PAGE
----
Questions for ‘Getting in your head’

plastic bottles

When people discover that recycling is the norm, they are more likely to recycle.

Mr.TinDC/Flickr (CC BY-ND 2.0)

To accompany feature “Cool Jobs: Getting in your head”


Before Reading:

1.    When you think of a psychologist, what kind of work do you picture that person doing?

2.   Why would psychologists study non-human animals in order to understand the human mind?

During Reading:

1.    What do psychology researchers study in order to understand how and why people do the things they do?

2.    Why don’t lab studies of impulsivity in rats and pigeons provide a full picture of animals’ willingness to wait for a reward?

3.    What is the evidence that chimpanzees are more patient about waiting for food than bonobos are?

4.    What is the comparative method?

5.    According to the story, why did Juliane Kaminski begin studying dogs as part of her research on social cognition?

6.    How did Kaminski show that dogs are able to understand what it means when a human points at something?

7.    What does the fact that young puppies can follow human gestures suggest?

8.    How long have dogs lived with people?

9.    What happened when researchers began giving people information about how much their neighbors recycled? What is another area of human behavior where psychologists have found similar patterns?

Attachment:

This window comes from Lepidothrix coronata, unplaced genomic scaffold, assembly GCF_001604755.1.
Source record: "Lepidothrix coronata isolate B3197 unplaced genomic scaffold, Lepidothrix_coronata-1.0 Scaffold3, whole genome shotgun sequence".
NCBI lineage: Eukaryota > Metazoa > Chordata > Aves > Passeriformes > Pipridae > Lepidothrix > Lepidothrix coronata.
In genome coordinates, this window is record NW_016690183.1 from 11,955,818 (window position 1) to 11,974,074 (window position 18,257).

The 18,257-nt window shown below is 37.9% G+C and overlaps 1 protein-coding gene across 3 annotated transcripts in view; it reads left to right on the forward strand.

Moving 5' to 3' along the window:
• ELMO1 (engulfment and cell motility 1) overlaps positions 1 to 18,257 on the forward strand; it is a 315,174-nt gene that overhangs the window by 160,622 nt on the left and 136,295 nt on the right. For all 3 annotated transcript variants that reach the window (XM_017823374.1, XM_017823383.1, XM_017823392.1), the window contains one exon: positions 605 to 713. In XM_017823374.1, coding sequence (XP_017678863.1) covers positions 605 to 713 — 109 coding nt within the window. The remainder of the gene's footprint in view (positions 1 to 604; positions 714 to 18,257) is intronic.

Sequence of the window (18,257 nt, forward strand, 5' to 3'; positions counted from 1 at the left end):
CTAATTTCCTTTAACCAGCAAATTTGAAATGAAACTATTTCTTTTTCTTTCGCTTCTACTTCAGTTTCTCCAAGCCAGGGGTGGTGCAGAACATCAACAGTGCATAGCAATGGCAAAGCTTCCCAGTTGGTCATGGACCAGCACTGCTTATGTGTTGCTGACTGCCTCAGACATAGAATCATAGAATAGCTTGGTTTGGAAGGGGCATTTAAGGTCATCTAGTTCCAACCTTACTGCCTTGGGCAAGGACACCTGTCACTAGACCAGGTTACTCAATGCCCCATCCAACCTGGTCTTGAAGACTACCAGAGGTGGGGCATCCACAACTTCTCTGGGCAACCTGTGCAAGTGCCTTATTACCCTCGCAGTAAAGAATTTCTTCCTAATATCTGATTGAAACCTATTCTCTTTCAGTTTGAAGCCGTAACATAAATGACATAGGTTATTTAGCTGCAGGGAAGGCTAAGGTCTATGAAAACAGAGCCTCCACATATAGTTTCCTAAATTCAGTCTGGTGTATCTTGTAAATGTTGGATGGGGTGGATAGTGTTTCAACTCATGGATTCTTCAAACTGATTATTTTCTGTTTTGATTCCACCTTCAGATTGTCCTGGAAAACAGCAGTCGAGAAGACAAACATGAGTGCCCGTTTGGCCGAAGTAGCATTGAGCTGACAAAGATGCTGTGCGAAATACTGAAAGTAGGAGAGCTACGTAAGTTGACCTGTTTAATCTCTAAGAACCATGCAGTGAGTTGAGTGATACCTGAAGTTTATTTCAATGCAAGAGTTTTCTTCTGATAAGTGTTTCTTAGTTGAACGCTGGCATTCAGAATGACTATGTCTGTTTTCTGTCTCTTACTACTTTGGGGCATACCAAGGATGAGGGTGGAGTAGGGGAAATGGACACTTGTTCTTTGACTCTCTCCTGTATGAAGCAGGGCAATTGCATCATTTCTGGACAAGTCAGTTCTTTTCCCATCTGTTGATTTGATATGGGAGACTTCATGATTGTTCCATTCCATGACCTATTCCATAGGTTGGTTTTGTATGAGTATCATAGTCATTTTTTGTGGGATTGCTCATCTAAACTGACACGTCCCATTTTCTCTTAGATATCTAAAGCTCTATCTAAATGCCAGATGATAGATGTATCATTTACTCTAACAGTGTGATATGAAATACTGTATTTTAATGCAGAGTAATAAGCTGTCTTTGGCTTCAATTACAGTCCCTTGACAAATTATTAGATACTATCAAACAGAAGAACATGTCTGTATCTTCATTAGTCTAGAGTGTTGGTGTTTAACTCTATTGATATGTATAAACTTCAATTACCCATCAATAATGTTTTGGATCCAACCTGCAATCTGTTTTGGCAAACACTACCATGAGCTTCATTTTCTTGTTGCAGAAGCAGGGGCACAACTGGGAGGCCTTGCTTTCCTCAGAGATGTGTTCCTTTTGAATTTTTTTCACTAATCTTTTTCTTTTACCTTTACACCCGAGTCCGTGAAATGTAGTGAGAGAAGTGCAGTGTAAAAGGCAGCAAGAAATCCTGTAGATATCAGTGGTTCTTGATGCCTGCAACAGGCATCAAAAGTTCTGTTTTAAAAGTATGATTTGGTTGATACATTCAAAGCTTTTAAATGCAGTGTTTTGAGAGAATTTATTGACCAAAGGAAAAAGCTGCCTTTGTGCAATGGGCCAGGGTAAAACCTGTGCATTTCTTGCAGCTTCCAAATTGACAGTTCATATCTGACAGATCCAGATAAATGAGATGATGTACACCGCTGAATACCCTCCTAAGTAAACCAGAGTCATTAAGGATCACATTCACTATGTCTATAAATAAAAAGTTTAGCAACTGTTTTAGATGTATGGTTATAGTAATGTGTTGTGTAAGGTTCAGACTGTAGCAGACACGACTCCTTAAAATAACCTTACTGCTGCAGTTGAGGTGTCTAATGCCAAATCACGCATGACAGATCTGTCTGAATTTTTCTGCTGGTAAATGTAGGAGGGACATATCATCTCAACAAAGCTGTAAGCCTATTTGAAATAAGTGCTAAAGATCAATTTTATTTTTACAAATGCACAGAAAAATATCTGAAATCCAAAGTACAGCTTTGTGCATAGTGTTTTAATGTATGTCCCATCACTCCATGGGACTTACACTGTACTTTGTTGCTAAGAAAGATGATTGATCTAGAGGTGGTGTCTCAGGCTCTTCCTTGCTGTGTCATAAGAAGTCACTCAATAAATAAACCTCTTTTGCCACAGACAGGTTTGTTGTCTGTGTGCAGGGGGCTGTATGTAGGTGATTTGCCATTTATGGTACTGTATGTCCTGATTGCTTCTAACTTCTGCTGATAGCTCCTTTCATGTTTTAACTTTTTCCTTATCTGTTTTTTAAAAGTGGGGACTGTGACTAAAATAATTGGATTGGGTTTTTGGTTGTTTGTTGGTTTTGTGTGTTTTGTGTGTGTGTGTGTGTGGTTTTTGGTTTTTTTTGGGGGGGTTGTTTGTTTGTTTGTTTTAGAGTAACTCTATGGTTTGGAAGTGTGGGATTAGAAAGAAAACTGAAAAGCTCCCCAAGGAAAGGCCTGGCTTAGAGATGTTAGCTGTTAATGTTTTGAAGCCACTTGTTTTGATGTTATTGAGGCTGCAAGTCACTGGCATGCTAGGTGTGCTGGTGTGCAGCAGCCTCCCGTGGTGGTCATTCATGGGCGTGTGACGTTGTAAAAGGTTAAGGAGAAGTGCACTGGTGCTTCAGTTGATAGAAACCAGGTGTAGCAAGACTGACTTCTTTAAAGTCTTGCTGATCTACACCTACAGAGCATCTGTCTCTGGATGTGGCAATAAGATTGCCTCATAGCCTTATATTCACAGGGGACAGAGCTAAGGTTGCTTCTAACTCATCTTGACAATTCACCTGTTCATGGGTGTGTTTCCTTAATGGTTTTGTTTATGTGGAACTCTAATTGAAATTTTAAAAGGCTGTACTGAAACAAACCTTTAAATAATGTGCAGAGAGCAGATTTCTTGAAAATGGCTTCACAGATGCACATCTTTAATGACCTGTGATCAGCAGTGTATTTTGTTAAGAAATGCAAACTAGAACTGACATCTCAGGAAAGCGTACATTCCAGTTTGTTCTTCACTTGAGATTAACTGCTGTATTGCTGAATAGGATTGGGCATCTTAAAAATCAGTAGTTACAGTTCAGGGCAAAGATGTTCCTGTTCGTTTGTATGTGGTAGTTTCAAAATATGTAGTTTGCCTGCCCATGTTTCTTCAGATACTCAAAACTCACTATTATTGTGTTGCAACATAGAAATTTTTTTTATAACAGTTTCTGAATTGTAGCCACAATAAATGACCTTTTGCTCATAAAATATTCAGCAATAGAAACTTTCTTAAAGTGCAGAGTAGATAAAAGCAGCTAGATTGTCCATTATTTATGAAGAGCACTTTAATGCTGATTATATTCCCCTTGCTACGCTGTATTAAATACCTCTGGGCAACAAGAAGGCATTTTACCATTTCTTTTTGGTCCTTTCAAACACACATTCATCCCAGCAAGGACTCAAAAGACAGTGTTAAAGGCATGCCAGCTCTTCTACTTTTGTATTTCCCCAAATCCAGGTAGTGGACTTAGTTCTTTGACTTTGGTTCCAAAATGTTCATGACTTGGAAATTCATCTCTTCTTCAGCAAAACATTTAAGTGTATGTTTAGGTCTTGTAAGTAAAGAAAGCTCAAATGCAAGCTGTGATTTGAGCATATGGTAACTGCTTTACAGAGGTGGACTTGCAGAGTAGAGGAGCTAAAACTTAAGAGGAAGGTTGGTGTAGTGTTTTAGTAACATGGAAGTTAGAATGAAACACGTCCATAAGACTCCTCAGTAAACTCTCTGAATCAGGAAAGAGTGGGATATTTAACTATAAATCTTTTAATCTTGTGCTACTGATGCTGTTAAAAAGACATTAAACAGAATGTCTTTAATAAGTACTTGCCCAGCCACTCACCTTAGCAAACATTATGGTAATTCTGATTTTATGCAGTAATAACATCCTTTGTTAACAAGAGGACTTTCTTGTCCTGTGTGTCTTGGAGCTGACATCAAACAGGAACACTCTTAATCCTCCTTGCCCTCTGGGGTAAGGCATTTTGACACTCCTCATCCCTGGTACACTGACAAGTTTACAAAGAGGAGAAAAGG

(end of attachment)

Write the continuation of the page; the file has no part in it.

10.  What is a norm?

After Reading

1.   There are plenty of human behaviors that psychologists might wish to influence in one direction or another, for the sake of ensuring a healthier or happier society. Do you think it ethical to “nudge” people to behave in a certain way by manipulating their understanding of social norms? Explain why or why not.

2.   Psychologists sometimes study non-human animals such as rats, mice, birds and apes in order to understand certain aspects of behavior. Name at least three advantages to studying non-human animals instead of people?


1.   In the story, chimps would wait 120 seconds for a bigger group of grapes; bonobos would wait only 70 seconds. The chimps’ maximum wait time is what percentage of the bonobos’ maximum patience? Now describe it the other way. What share of the chimps’ patience is the bonobo maximum wait period?

2.   In the third person profiled in this story, a computer trial mentioned 11 percent of people turning off computers when a sign asked them to do so. If 546 people used the lab, how many would have turned off the computer when asked by a sign to do so? (Keep in mind, some rounding may occur.)